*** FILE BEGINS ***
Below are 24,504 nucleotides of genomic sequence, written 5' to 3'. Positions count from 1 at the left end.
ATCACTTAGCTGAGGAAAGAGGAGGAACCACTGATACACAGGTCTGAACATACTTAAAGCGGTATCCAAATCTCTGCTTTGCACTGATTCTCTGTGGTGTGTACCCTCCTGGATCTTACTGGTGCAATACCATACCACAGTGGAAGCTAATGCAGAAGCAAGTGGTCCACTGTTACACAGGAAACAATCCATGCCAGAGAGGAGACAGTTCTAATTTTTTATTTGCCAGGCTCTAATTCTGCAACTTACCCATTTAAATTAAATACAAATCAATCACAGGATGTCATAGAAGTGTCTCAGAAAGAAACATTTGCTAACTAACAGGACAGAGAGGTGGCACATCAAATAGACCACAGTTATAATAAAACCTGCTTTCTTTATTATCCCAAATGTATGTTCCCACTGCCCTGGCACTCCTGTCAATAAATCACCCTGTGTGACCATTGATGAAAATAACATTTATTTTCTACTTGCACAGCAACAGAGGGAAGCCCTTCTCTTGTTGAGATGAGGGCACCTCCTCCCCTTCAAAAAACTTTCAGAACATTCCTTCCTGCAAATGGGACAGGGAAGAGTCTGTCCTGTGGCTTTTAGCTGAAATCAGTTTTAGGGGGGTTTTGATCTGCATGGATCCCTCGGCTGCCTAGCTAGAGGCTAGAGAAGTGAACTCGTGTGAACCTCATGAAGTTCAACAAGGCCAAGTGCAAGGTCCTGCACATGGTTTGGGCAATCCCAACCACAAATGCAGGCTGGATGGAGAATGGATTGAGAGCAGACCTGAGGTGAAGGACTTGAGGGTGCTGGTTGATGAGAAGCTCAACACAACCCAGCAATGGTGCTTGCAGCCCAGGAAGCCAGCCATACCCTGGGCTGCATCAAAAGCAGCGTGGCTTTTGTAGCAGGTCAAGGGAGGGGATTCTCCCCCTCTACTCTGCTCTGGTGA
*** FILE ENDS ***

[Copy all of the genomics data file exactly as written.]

Below are 24,504 nucleotides of genomic sequence, written 5' to 3'. Positions count from 1 at the left end.
ATCACTTAGCTGAGGAAAGAGGAGGAACCACTGATACACAGGTCTGAACATACTTAAAGCGGTATCCAAATCTCTGCTTTGCACTGATTCTCTGTGGTGTGTACCCTCCTGGATCTTACTGGTGCAATACCATACCACAGTGGAAGCTAATGCAGAAGCAAGTGGTCCACTGTTACACAGGAAACAATCCATGCCAGAGAGGAGACAGTTCTAATTTTTTATTTGCCAGGCTCTAATTCTGCAACTTACCCATTTAAATTAAATACAAATCAATCACAGGATGTCATAGAAGTGTCTCAGAAAGAAACATTTGCTAACTAACAGGACAGAGAGGTGGCACATCAAATAGACCACAGTTATAATAAAACCTGCTTTCTTTATTATCCCAAATGTATGTTCCCACTGCCCTGGCACTCCTGTCAATAAATCACCCTGTGTGACCATTGATGAAAATAACATTTATTTTCTACTTGCACAGCAACAGAGGGAAGCCCTTCTCTTGTTGAGATGAGGGCACCTCCTCCCCTTCAAAAAACTTTCAGAACATTCCTTCCTGCAAATGGGACAGGGAAGAGTCTGTCCTGTGGCTTTTAGCTGAAATCAGTTTTAGGGGGGTTTTGATCTGCATGGATCCCTCGGCTGCCTAGCTAGAGGCTAGAGAAGTGAACTCGTGTGAACCTCATGAAGTTCAACAAGGCCAAGTGCAAGGTCCTGCACATGGTTTGGGCAATCCCAACCACAAATGCAGGCTGGATGGAGAATGGATTGAGAGCAGACCTGAGGTGAAGGACTTGAGGGTGCTGGTTGATGAGAAGCTCAACACAACCCAGCAATGGTGCTTGCAGCCCAGGAAGCCAGCCATACCCTGGGCTGCATCAAAAGCAGCGTGGCTTTTGTAGCAGGTCAAGGGAGGGGATTCTCCCCCTCTACTCTGCTCTGGTGA